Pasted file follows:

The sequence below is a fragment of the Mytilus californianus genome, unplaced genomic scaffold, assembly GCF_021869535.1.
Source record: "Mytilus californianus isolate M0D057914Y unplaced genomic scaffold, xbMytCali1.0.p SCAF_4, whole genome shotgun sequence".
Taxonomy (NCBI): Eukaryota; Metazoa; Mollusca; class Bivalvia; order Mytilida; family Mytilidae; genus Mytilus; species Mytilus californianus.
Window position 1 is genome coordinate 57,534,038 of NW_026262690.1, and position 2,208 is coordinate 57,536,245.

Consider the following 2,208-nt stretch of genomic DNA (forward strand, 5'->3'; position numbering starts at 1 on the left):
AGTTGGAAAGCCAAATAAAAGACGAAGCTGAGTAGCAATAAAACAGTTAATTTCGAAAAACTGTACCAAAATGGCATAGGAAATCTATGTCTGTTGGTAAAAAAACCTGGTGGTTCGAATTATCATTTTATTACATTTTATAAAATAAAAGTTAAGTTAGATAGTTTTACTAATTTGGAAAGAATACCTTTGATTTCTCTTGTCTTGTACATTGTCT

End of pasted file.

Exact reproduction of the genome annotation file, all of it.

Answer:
The sequence below is a fragment of the Mytilus californianus genome, unplaced genomic scaffold, assembly GCF_021869535.1.
Source record: "Mytilus californianus isolate M0D057914Y unplaced genomic scaffold, xbMytCali1.0.p SCAF_4, whole genome shotgun sequence".
Taxonomy (NCBI): Eukaryota; Metazoa; Mollusca; class Bivalvia; order Mytilida; family Mytilidae; genus Mytilus; species Mytilus californianus.
Window position 1 is genome coordinate 57,534,038 of NW_026262690.1, and position 2,208 is coordinate 57,536,245.

Consider the following 2,208-nt stretch of genomic DNA (forward strand, 5'->3'; position numbering starts at 1 on the left):
AGTTGGAAAGCCAAATAAAAGACGAAGCTGAGTAGCAATAAAACAGTTAATTTCGAAAAACTGTACCAAAATGGCATAGGAAATCTATGTCTGTTGGTAAAAAAACCTGGTGGTTCGAATTATCATTTTATTACATTTTATAAAATAAAAGTTAAGTTAGATAGTTTTACTAATTTGGAAAGAATACCTTTGATTTCTCTTGTCTTGTACATTGTCT